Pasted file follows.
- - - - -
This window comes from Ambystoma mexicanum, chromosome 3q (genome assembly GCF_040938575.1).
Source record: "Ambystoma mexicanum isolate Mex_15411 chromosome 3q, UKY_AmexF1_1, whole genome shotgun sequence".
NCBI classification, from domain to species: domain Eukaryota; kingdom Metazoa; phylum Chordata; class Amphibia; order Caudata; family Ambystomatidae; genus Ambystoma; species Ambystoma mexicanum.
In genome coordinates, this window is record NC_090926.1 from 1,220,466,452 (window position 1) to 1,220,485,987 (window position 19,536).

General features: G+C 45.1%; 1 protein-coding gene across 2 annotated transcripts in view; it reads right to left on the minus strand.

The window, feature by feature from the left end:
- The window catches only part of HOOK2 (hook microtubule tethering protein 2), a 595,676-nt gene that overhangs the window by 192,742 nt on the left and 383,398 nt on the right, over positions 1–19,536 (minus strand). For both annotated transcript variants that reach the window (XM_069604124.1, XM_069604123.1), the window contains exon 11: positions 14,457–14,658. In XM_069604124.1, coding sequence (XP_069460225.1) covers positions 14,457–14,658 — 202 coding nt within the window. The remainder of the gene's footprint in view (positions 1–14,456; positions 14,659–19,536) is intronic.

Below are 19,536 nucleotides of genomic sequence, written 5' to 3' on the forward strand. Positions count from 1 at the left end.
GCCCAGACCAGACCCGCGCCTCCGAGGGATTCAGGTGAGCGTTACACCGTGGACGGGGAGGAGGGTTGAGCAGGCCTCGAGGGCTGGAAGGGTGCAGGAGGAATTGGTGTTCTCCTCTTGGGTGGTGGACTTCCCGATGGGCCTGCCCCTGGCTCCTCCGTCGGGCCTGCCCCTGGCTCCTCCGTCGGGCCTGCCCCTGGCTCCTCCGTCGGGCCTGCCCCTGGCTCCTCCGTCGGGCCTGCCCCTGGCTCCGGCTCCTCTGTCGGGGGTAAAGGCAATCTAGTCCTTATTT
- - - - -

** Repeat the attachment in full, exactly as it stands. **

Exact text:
This window comes from Ambystoma mexicanum, chromosome 3q (genome assembly GCF_040938575.1).
Source record: "Ambystoma mexicanum isolate Mex_15411 chromosome 3q, UKY_AmexF1_1, whole genome shotgun sequence".
NCBI classification, from domain to species: domain Eukaryota; kingdom Metazoa; phylum Chordata; class Amphibia; order Caudata; family Ambystomatidae; genus Ambystoma; species Ambystoma mexicanum.
In genome coordinates, this window is record NC_090926.1 from 1,220,466,452 (window position 1) to 1,220,485,987 (window position 19,536).

General features: G+C 45.1%; 1 protein-coding gene across 2 annotated transcripts in view; it reads right to left on the minus strand.

The window, feature by feature from the left end:
- The window catches only part of HOOK2 (hook microtubule tethering protein 2), a 595,676-nt gene that overhangs the window by 192,742 nt on the left and 383,398 nt on the right, over positions 1–19,536 (minus strand). For both annotated transcript variants that reach the window (XM_069604124.1, XM_069604123.1), the window contains exon 11: positions 14,457–14,658. In XM_069604124.1, coding sequence (XP_069460225.1) covers positions 14,457–14,658 — 202 coding nt within the window. The remainder of the gene's footprint in view (positions 1–14,456; positions 14,659–19,536) is intronic.

Below are 19,536 nucleotides of genomic sequence, written 5' to 3' on the forward strand. Positions count from 1 at the left end.
GCCCAGACCAGACCCGCGCCTCCGAGGGATTCAGGTGAGCGTTACACCGTGGACGGGGAGGAGGGTTGAGCAGGCCTCGAGGGCTGGAAGGGTGCAGGAGGAATTGGTGTTCTCCTCTTGGGTGGTGGACTTCCCGATGGGCCTGCCCCTGGCTCCTCCGTCGGGCCTGCCCCTGGCTCCTCCGTCGGGCCTGCCCCTGGCTCCTCCGTCGGGCCTGCCCCTGGCTCCTCCGTCGGGCCTGCCCCTGGCTCCGGCTCCTCTGTCGGGGGTAAAGGCAATCTAGTCCTTATTT